however distasteful, also provide a measure of freedom, redundancy and
                                      remove dependence on single points of failure. For example, when the
                                      bus union goes on strike, do people then starve? Does the corner
                                      grocery, seeing that people can only walk there, mark up prices sky
                                      high, because he knows he has a captive audience?

                                      Another thing: cars are not just transportation...they are powerful
                                      tools. We talk about Americans having guns so they can never be
                                      subverted by the government, but a car is a two ton machine that each
                                      and every family can have that can transport goods, people. The car
                                      can shape the land by letting people choose where they want to go.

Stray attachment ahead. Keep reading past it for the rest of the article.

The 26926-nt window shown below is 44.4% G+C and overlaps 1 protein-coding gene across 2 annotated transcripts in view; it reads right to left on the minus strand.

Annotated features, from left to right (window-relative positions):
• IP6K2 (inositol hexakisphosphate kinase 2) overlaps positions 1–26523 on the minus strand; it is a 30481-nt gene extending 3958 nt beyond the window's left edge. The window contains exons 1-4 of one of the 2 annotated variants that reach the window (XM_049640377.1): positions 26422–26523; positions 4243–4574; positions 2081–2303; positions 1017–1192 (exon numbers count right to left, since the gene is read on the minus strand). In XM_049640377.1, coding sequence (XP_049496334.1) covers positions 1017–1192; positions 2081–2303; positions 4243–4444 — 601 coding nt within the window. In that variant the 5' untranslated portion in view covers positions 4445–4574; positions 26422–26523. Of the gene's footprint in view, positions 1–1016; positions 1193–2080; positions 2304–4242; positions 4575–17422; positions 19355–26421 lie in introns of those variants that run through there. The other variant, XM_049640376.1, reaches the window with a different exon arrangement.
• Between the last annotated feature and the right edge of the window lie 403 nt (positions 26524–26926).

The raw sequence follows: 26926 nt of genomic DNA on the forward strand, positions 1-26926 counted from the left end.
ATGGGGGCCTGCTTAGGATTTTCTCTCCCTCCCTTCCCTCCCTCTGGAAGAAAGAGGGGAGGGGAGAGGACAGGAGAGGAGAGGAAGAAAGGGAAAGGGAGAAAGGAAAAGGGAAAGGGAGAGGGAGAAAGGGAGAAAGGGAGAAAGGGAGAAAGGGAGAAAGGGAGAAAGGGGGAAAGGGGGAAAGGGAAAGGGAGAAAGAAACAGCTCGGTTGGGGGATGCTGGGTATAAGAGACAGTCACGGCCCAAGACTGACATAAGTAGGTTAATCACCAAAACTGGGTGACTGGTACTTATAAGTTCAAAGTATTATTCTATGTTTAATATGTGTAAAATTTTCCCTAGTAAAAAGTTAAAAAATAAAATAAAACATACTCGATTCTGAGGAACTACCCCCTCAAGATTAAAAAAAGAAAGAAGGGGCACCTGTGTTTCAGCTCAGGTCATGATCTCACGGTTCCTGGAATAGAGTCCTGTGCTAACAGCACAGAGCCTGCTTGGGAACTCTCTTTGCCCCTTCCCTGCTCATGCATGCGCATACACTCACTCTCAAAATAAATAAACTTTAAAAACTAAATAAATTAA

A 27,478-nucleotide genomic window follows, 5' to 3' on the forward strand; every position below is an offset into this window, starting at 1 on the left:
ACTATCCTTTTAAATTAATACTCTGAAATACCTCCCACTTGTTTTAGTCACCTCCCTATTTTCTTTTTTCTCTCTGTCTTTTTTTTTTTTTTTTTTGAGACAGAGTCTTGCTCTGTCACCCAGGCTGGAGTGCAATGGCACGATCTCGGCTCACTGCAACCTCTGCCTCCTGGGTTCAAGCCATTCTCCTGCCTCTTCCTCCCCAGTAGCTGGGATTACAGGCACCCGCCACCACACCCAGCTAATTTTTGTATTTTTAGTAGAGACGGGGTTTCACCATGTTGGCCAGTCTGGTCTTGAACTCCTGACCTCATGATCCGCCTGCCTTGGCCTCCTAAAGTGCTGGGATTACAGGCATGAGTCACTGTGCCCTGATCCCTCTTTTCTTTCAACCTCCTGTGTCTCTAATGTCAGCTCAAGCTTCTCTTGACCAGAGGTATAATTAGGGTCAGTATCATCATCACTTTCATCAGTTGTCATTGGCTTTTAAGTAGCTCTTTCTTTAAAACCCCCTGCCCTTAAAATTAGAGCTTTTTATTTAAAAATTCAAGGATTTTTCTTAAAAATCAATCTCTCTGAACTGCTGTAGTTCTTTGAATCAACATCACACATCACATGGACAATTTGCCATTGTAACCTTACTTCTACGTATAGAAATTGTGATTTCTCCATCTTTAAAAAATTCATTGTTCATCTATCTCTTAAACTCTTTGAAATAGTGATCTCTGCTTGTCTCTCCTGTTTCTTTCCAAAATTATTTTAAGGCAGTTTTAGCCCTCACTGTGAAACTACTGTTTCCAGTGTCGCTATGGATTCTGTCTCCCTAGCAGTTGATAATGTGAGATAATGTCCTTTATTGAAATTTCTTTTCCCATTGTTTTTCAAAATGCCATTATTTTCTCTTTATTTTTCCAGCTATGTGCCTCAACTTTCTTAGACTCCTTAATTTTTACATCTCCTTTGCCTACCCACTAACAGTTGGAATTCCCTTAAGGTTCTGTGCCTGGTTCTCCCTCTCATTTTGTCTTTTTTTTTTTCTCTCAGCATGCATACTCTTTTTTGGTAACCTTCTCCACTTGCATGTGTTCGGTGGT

The proclivity of planners to create a Habitrail environment, assuming
                                      that humans will want to take the same path now and forever, shopping
                                      at the same store...well...something's missing.
                                    • Richard Risemberg
                                      ... it s been computed, my lad, and it s far FAR more efficient to have a even trucks bring large quantities of tomatoes into a neighborhood for people to pick
                                      Message 18 of 30 , Feb 17, 2008
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                                        On Feb 17, 2008, at 2:52 PM, manfrommars_43 wrote:

                                        > Yes, but look at how much energy it takes to bring goods in and out of
                                        > Manhattan. You can postulate that, oh yes, see how dense population
                                        > is and how people can walk down to the corner grocery and get their
                                        > tomatoes and they all walk everywhere...but what did it take to get